Search Images Maps Play YouTube News Gmail Drive More »
Sign in
Screen reader users: click this link for accessible mode. Accessible mode has the same essential features but works better with your reader.

Patents

  1. Advanced Patent Search
Publication numberUS8037476 B1
Publication typeGrant
Application numberUS 11/263,439
Publication dateOct 11, 2011
Filing dateOct 31, 2005
Priority dateSep 15, 2005
Also published asUS8261024
Publication number11263439, 263439, US 8037476 B1, US 8037476B1, US-B1-8037476, US8037476 B1, US8037476B1
InventorsNir N. Shavit, Ori Shalev
Original AssigneeOracle America, Inc.
Export CitationBiBTeX, EndNote, RefMan
External Links: USPTO, USPTO Assignment, Espacenet
Address level log-based synchronization of shared data
US 8037476 B1
Abstract
A method of address-level log-based synchronization comprises a thread attempting to acquire a lock on an object. If its lock attempt fails, a thread logs, at a synchronization log, data access operations directed at the shared data object, and waits for a notification from the lock-owning thread indicating whether the logged operations succeeded. If its lock attempt succeeds, the lock-owning thread performs data access operations on the shared data object, and arbitrates among requests logged by other threads in the synchronization log, applying the modifications logged in the requests that do not conflict with other modification operations, and rejecting the requests that conflict. The master sends a success notification to the logging threads whose requests were accepted, and a failure notification to the logging threads whose requests were rejected.
Images(12)
Previous page
Next page
Claims(20)
1. A computer-implemented method, comprising:
a given thread of a plurality of concurrently executing threads attempting to acquire a lock on a shared data object to be modified by the given thread; and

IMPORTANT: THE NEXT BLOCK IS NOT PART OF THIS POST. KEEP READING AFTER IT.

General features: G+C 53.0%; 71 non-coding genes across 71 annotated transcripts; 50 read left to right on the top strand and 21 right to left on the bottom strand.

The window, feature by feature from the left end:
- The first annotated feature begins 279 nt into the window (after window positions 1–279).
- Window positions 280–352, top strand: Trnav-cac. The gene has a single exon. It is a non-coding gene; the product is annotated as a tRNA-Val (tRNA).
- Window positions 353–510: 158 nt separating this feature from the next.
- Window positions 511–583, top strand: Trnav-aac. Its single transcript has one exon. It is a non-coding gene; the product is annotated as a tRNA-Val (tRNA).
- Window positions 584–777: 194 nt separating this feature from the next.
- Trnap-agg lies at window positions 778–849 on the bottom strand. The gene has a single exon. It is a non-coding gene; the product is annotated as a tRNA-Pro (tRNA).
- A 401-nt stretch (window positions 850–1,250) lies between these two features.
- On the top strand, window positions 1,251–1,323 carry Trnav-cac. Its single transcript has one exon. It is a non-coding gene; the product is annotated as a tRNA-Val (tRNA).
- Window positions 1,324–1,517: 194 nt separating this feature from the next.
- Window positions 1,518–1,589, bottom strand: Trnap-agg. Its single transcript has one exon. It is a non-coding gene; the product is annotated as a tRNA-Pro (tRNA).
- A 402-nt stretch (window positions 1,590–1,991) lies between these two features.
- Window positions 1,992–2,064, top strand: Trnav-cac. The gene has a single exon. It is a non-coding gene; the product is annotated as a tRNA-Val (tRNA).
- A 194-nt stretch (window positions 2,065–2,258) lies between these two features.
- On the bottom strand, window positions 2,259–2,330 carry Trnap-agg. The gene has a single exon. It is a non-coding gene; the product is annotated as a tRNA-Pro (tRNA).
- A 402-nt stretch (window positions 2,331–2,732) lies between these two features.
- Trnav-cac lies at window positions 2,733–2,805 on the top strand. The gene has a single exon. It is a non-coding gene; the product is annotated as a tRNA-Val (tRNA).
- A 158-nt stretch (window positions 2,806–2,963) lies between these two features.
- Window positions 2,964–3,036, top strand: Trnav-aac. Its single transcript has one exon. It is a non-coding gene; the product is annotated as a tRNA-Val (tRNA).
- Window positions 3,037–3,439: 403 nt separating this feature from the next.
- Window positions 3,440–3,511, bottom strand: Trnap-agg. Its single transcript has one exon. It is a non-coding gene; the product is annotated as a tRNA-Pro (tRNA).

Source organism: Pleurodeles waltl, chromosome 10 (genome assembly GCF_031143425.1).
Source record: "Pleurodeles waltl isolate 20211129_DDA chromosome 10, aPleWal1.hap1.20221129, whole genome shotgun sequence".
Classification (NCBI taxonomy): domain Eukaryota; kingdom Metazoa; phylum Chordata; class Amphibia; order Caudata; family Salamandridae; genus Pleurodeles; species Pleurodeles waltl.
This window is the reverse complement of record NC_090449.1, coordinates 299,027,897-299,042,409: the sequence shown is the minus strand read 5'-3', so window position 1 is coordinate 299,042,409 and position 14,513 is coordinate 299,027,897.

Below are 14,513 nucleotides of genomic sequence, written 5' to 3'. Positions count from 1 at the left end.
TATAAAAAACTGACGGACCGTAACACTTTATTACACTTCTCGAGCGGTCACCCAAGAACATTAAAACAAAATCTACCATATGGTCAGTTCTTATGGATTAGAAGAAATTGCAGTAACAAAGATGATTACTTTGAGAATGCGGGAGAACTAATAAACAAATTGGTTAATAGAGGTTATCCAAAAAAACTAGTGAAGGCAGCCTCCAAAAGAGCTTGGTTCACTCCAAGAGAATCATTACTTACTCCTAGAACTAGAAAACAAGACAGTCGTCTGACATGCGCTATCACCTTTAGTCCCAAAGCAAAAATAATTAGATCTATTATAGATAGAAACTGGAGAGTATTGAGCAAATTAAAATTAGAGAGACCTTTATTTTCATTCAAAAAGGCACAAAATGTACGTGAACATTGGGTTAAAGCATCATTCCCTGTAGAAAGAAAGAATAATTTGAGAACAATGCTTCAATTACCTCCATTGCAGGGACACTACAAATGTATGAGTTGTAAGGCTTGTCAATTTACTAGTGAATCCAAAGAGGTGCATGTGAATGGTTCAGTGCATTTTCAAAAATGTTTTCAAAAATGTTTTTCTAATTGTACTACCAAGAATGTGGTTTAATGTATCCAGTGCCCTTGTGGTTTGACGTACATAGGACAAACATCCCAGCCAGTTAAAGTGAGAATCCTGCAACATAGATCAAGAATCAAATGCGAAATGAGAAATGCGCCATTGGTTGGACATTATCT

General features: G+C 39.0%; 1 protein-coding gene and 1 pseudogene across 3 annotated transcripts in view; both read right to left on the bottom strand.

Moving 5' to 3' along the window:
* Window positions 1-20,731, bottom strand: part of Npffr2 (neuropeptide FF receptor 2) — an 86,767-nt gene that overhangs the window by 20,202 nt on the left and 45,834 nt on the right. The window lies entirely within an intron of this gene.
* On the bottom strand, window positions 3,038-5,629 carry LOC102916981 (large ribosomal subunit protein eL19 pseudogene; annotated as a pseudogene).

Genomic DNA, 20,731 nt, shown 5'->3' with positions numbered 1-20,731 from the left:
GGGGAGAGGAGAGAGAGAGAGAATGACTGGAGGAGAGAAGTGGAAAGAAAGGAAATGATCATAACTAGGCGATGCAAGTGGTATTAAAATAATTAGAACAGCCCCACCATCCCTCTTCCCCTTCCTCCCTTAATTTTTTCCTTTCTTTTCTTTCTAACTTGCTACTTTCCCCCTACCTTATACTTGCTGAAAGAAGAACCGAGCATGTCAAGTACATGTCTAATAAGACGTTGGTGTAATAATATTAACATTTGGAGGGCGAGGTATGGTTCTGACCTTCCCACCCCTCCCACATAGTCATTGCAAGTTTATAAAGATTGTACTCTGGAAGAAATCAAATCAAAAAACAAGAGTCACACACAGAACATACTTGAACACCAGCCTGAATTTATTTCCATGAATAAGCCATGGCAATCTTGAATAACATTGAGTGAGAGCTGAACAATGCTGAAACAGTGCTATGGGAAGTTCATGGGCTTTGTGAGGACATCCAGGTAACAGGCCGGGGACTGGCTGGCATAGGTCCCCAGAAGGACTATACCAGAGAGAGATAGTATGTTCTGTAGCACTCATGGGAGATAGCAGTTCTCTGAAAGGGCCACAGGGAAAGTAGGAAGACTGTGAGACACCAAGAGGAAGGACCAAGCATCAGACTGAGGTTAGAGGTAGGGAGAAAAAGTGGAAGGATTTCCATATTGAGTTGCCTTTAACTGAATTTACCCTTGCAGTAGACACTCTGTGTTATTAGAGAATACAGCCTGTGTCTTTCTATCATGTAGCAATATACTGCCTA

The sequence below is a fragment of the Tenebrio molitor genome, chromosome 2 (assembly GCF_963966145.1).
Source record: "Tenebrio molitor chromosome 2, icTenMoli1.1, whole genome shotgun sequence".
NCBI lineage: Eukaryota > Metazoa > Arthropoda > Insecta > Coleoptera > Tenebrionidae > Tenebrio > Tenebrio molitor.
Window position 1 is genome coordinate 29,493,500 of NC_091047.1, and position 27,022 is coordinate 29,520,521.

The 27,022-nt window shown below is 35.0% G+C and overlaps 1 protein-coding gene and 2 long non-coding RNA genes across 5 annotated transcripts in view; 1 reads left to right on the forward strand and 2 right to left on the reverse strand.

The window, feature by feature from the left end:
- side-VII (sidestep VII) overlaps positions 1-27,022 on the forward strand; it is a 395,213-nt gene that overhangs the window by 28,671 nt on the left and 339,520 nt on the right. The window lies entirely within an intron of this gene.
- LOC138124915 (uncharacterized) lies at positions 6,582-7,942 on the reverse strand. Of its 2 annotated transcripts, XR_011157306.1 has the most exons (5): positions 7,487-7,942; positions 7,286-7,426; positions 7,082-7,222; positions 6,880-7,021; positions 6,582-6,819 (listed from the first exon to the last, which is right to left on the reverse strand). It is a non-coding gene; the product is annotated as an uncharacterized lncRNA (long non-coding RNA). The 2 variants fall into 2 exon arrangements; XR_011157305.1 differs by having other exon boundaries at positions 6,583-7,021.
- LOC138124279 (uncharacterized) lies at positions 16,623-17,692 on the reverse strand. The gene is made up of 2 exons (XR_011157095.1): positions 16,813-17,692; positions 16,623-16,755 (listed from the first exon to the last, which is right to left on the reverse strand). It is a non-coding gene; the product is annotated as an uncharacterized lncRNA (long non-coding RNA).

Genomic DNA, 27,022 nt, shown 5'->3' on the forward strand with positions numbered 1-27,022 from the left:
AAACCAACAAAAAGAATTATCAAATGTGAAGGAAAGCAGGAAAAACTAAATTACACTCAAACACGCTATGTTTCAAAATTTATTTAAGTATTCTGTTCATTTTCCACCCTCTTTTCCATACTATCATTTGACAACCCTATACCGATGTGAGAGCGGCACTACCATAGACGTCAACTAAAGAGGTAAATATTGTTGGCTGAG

in response to the thread's attempt to acquire the lock being unsuccessful, the given thread:
assuming the role of a slave thread;
logging at a synchronization log one or more data access operations directed to the shared data object, wherein the one or more data access operations comprise at least one write access operation, and wherein said logging comprises recording addresses and modified data values of data locations targeted for modification by the at least one write access operation;
waiting for a notification from a thread holding the lock on the shared data object, wherein the thread holding the lock on the shared data object acts as a master thread with respect to the shared data object, wherein the notification indicates whether or not the one or more data access operations logged by the given thread succeeded, wherein a notification indicating that the one or more data access operations logged by the given thread succeeded indicates that the at least one write access operation logged by the given thread was performed on a particular one of two or more versions of the shared data object by the thread holding the lock on the shared data object; and wherein the particular one of the two or more versions of the shared data object is accessible as a writable version of the shared data object by the thread holding the lock; and
receiving the notification from the thread holding the lock on the shared data object.
2. The method of claim 1, further comprising:
a second thread of the plurality of concurrently executing threads attempting to acquire the lock on the shared data object to be modified by the second thread; and
in response to acquiring the lock, the second thread:
assuming the role of a master thread with respect to the shared data object;
performing one or more data access operations of the second thread on the shared data object, wherein the one or more data access operations of the second thread comprise at least one write access operation; and
for each of one or more threads of the plurality of concurrently executing threads that have assumed the role of a slave thread:
accessing the synchronization log to determine whether any read access operations logged by the slave thread conflict with write access operations previously performed by the second thread while assuming the role of the master thread;
if no conflicts are found, performing all write access operations logged by the slave thread on the shared data object; and
returning a notification to the slave thread indicating whether or not a set of data access operations logged by the slave thread succeeded, wherein a notification indicating that the set of data access operations logged by the slave thread succeeded indicates that all write access operations logged by the slave thread were performed by the second thread, and wherein a notification indicating that the set of data access operations logged by the slave thread failed indicates that at least one conflict was found.